The silt of the valley floor liquiefied under the vibration, swallowing meadows and roads and absorbing the Merced along its entire length. The fresh slopes of talus dropped their leading edges into snakelike fractures and began to spread again; behind them, more leaves of granite plummented.

The air was stifling. The hymm singers, on their knees, weeping and singing at once, could not be heard, only seen. The death–sound of Yosemite was beyond comprehension, having crossed the border into pain, a wide–spectrum roaring howl.

Edward and Betsy could not keep balance even on their hands and knees; they rolled to the ground and held each other. Betsy had closed her eyes, lips working against his neck; she was praying. Edward, curously, did not feel like praying; he was exultant now. He looked to the east, away from the valley, beyond the tumbling trees, and saw something hard and massive on the horizon. Not clouds, not a front of storm, but—

He was past any expression of awe or wonder. What he was seeing could only be one thing: east of the Sierra Nevada, along the fault line drawn between the mountains formed by ages of wrinkling pressure and the desert beyond, the continent was splitting, raising its jagged edge dozens of miles into the atmosphere.

Edward did not need to do calculations to know this meant the end. Such energy—even if all other activity ceased—would be enough to smash all living things along the western edge of the continent, enough to change the entire face of North America.

Acceleration in the pit of his stomach. Going up. His skin seemed to be boiling. Going up. Winds blew that threatened to lift them away. With the last of his strength, he held on to Betsy. He could not see Minelli for a moment, and then he opened his tingling eyes and saw against a muddy blue sky filled with stars—the atmosphere racing away above them—saw Minelli standing, smiling beatifically, arms raised, near the new rim of the point. He receded through walls of dust on a fresh–hewn leaf of granite, mouth open, shouting unheard into the overwhelming din.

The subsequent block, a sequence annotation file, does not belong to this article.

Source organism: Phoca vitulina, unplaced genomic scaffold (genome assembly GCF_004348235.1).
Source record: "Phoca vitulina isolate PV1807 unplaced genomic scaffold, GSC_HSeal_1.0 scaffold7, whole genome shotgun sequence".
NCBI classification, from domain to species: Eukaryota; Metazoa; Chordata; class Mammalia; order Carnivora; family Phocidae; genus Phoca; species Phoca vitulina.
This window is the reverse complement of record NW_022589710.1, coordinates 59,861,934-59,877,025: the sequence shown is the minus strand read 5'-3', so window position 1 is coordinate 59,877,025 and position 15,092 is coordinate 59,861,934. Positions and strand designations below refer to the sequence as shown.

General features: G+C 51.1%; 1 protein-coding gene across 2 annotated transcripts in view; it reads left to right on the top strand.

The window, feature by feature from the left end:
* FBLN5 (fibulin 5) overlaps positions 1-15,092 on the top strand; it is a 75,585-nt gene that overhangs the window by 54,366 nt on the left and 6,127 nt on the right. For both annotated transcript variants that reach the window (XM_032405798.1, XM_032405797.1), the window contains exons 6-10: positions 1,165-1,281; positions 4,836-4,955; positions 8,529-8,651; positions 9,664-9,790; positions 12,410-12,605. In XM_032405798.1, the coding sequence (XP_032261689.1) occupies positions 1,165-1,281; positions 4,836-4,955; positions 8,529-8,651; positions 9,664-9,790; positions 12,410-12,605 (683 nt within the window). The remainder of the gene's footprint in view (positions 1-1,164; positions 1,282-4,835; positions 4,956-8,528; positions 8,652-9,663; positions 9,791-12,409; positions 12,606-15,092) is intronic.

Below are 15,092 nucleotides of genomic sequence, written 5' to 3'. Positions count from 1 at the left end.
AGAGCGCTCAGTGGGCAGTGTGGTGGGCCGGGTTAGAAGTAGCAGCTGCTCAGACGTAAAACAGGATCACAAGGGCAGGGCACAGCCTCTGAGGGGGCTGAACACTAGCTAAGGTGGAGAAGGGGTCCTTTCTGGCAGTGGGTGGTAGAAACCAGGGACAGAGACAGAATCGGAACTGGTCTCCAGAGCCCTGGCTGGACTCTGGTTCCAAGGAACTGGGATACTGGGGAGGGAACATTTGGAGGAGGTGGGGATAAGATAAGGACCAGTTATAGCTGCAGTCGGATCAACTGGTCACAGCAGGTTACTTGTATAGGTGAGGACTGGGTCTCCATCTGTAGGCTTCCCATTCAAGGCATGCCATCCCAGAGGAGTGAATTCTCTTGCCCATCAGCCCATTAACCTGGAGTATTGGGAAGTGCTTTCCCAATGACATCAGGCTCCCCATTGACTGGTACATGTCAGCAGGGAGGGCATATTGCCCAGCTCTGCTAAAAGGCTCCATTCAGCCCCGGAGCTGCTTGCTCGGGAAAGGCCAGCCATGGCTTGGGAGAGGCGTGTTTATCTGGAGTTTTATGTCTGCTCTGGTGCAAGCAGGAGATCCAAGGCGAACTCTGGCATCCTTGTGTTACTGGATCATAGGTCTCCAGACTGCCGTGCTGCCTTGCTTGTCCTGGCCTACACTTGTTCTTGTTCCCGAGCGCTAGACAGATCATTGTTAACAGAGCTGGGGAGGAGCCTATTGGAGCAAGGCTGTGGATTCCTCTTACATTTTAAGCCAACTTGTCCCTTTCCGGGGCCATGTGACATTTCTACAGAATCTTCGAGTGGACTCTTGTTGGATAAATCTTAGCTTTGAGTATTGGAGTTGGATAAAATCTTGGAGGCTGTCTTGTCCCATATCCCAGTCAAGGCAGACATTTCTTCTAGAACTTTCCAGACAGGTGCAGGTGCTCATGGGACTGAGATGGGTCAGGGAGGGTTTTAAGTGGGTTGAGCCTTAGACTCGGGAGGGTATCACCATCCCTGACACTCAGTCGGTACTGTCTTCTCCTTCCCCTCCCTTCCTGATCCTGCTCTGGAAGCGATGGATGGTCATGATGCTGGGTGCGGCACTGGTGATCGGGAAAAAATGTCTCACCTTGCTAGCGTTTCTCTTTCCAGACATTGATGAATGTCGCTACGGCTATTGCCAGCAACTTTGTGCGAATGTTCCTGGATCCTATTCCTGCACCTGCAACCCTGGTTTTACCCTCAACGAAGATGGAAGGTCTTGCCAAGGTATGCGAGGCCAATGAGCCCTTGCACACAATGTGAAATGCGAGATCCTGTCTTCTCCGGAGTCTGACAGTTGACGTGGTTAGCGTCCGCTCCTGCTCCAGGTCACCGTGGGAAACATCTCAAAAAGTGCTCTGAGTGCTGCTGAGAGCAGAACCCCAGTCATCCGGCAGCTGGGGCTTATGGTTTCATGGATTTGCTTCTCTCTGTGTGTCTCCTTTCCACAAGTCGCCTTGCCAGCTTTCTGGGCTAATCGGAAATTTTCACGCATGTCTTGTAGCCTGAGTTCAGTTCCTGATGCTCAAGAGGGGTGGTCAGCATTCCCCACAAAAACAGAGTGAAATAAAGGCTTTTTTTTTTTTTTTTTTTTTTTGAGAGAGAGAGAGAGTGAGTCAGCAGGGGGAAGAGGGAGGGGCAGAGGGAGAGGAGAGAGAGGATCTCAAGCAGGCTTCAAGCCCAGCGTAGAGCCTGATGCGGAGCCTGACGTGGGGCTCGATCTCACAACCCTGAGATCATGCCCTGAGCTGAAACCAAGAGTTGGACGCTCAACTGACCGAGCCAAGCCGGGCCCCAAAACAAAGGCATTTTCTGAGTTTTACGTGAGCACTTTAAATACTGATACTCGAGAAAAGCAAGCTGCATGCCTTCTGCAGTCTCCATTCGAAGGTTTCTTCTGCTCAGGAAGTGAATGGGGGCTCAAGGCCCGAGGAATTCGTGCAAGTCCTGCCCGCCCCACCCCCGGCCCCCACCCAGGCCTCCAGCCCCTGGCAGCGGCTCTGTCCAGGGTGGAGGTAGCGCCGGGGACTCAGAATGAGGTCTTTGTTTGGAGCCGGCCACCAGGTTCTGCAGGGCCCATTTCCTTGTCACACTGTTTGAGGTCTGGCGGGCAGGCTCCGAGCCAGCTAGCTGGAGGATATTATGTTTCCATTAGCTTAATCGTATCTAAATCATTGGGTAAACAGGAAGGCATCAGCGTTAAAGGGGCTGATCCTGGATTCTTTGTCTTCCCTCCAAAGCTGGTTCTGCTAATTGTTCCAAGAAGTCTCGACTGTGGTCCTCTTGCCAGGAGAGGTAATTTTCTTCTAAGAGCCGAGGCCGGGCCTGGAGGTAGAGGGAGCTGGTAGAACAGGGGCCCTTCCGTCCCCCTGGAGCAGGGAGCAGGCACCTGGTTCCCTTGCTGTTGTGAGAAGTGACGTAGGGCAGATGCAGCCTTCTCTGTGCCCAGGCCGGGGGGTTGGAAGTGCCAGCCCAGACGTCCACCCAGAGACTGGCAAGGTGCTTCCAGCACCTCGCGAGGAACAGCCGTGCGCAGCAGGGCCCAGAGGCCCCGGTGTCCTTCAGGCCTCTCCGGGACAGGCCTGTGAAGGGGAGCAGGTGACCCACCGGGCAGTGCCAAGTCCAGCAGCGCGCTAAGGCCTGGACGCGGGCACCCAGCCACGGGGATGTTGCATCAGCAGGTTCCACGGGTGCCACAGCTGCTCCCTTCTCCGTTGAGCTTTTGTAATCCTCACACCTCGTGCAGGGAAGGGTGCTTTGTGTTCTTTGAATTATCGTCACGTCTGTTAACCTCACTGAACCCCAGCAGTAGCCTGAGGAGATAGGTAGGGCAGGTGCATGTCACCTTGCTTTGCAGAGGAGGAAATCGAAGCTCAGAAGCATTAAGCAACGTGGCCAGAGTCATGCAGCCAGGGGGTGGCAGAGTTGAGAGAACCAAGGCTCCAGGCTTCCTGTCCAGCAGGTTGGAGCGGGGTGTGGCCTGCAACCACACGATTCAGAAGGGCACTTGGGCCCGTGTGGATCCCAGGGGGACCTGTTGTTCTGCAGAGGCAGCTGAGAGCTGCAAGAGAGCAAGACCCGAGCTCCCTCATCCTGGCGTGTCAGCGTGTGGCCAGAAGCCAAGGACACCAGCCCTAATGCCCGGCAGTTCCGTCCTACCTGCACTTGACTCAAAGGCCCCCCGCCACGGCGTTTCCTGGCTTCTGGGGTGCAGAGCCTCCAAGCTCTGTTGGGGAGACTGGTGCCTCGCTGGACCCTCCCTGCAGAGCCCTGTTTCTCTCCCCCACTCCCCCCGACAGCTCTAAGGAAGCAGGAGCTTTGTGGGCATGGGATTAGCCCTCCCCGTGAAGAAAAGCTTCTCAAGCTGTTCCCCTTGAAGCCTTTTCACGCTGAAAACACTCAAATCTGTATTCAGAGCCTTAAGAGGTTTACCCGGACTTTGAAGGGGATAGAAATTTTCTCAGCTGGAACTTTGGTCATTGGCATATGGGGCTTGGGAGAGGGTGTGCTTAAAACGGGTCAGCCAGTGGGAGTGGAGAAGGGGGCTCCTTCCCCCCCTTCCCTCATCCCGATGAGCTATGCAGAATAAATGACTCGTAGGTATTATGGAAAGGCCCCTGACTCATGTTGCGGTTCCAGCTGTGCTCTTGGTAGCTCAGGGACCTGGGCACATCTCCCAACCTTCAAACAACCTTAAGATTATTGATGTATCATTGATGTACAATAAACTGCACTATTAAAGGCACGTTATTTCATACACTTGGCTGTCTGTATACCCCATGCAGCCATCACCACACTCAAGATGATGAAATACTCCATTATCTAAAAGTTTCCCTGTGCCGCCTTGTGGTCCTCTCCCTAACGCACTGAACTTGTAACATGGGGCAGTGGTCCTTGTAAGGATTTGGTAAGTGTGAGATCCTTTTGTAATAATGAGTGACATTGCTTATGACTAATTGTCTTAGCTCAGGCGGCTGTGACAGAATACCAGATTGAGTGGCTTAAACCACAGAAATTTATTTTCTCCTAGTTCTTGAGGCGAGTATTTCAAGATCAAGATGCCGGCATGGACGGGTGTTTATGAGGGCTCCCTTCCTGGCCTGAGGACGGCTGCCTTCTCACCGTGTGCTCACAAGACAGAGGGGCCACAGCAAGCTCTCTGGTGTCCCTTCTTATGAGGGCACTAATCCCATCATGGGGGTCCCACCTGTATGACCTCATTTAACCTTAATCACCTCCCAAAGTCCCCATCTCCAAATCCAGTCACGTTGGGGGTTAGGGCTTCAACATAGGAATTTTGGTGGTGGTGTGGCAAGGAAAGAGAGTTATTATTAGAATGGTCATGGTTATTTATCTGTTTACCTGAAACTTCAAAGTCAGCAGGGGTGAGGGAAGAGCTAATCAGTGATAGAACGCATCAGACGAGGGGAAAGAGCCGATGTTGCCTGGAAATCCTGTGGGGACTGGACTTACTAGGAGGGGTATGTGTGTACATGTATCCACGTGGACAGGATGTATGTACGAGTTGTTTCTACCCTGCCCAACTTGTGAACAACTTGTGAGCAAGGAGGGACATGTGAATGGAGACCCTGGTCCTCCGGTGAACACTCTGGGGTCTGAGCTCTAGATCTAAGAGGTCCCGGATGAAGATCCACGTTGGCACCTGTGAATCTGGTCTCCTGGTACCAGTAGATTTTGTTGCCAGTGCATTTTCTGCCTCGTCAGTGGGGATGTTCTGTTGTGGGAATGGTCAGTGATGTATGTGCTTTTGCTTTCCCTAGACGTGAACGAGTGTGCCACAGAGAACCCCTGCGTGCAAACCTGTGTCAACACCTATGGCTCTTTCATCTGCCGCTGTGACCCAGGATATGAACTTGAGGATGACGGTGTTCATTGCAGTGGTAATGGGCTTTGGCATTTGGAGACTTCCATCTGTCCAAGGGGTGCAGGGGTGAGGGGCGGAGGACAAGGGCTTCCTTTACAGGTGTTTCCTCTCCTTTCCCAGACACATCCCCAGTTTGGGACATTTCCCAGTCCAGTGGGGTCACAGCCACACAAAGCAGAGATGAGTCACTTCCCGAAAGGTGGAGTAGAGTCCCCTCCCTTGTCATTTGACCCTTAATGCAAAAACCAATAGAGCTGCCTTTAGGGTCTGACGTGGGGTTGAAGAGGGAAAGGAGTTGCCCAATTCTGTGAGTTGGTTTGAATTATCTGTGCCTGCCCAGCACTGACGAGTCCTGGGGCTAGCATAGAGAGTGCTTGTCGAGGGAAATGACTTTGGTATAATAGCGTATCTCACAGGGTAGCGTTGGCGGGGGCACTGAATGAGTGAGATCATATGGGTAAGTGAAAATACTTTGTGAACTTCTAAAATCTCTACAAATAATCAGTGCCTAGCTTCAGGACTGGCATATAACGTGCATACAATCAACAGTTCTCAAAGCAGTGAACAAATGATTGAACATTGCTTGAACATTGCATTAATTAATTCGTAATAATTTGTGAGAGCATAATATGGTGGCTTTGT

Yosemite is gone. The Earth might be gone. I'm still thinking. The only sensation Edward could feel, other than the endless acceleration, was Betsy's body against his own. He could hardly breathe.

They no longer lay on the ground, but fell. Edward say walls of rock, great fresh white revealed volumes on all sides—thousands of feet wide—and spinning trees and disintegrating clumps of dirt and even a small flying woman, yards away, face angelic, eyes closed, arms spread.

It seemed an enternity before the light vanished.

The granite volumes enclosed them all.
posted by Ethereal Bligh at 5:33 PM on August 6, 2004